At our last client meeting, I received important advice for staff working onsite at a meeting: Eat before you are hungry, drink before you are thirsty and use the restroom before you have to go. It is easy to feel run down when you are constantly on the go but keeping this mind can help you stay energized and prepared for a long day.

And when it comes to packing, remember a few of these hacks:

  • To maximize space in your luggage, roll your clothes instead of folding them.
  • When packing clothes that wrinkle easily, lay the clothing flat inside a dry-cleaning bag, and then fold as normal. The plastic will prevent creases from setting in.
  • Pack a dryer sheet to help keep your clothes smelling fresh.
  • Space is premium in your suitcase so fill your shoes with socks or other small items.
  • Keep the dirty soles of your shoes away from your clothes by sticking them inside a shower cap.
  • Attach a binder clip over the blades of your razor to keep them protected.
  • Keep smaller jewelry in a pill container to keep them from moving around and organized.
  • Keep all your gadget cables in a sunglass case to keep them neat and tidy or use the case for necklaces and bracelets.
  • Pack a reusable, compact tote bag or plastic bag to stuff your dirty clothes into and keep away from clean clothes.

Other travel tips for your flight and hotel:

  • Leaving your car at the airport? Take a photo of your car’s location to help you find it when you return.
  • Pack an empty bottle and fill it up with water once you’re through security. It’s important to drink plenty of water before and during your flight.
  • Pack earplugs for your flight and hotel in case your neighbors are noisy.
  • To help stay germ-free, use disinfectant wipes to clean the airplane tray table, seat belt buckles and overhead air vents at your seat.
  • Use disinfectant wipes to clean your hotel room- especially spots like the remote control, alarm clock, sink and toilet. Or, for those of us who are extreme (like me), wrap the remote control in the ice bucket liner.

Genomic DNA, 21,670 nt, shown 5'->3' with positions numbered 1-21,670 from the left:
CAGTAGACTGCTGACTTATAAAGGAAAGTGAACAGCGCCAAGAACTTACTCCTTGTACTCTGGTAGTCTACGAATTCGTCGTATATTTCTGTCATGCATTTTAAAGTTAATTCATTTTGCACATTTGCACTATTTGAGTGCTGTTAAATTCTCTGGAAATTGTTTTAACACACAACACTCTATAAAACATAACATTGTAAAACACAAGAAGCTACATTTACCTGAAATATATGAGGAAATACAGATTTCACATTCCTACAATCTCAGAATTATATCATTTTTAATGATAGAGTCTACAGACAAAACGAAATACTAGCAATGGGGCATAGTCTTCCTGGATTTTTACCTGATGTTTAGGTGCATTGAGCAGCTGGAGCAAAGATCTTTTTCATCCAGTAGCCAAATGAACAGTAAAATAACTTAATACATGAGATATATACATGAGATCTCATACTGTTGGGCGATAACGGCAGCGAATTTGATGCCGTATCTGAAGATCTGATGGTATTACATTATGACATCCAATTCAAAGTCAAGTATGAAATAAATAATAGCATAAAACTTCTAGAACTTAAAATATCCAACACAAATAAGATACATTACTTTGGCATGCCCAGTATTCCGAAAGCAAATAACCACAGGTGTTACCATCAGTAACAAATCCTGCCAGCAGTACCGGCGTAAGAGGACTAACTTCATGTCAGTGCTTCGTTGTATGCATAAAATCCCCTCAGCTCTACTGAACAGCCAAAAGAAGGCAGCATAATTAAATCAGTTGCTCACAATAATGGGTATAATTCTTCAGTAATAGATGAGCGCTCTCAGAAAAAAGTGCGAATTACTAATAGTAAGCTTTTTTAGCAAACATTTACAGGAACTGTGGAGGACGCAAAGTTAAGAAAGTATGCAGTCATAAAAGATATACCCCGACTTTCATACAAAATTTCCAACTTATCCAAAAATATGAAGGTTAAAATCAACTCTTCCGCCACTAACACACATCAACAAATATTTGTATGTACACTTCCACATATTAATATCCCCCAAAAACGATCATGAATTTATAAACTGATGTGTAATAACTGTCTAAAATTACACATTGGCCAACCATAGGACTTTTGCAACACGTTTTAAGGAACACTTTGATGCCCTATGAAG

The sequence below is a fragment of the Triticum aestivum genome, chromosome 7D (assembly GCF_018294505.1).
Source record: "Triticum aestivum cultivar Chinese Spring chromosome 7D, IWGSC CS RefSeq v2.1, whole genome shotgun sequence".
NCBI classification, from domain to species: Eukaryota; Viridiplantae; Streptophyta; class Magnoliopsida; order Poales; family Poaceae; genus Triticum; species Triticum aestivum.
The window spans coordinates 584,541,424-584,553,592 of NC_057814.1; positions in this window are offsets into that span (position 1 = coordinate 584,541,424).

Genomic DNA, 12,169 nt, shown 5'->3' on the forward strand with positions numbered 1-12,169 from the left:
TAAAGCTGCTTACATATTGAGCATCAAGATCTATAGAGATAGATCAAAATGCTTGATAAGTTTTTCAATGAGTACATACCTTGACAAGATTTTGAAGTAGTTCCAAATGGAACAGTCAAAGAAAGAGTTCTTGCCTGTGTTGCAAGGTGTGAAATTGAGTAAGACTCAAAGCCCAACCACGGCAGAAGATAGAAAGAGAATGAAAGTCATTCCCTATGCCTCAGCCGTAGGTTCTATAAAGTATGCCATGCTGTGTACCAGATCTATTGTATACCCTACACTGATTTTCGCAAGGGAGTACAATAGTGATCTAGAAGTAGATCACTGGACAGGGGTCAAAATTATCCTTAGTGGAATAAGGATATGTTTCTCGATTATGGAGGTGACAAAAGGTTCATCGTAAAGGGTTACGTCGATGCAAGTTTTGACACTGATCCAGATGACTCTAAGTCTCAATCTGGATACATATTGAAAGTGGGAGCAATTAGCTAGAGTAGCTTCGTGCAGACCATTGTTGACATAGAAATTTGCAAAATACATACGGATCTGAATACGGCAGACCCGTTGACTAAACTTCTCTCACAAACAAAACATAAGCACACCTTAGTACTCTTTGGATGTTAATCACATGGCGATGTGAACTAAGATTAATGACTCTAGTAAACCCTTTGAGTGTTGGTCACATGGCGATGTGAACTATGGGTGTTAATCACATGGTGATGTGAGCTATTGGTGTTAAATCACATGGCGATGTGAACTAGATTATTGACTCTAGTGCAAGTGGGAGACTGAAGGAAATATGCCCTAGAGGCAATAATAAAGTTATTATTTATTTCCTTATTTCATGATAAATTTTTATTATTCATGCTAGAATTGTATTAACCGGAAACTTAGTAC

• Pack a flashlight and check your hotel bed for bedbugs.
  • Bring flip flops or slippers to avoid picking up dirt on your feet from your hotel room floor.

With a little bit of planning, you can take the stress out of traveling and be prepared to enjoy your next trip. For even more packing hacks, check out this article and read Brittany’s blog post form last summer for healthy travel tips.

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We’re celebrating a job very well done. Several members of the AMPED team just returned from a hugely successful, first-ever stand-alone meeting for our client partner, ACTRIMS (Americas Committee for Treatment and Research in Multiple Sclerosis). To illustrate just how successful this three-day scientific event was, the original attendance forecast was 435. You can imagine the challenges and excitement that ensued when the numbers peaked at 629!

Yes, there was much applause and commendation when the meeting closed. But AMPED’s job isn’t done when the registrants go home. There are boxes to unpack, evaluations to review, sponsors to follow up with, and sites to visit for future meetings.

Watch what's next for the ACTRIMS meetings and support team:

  meeting video image"Our work here is done." NOT!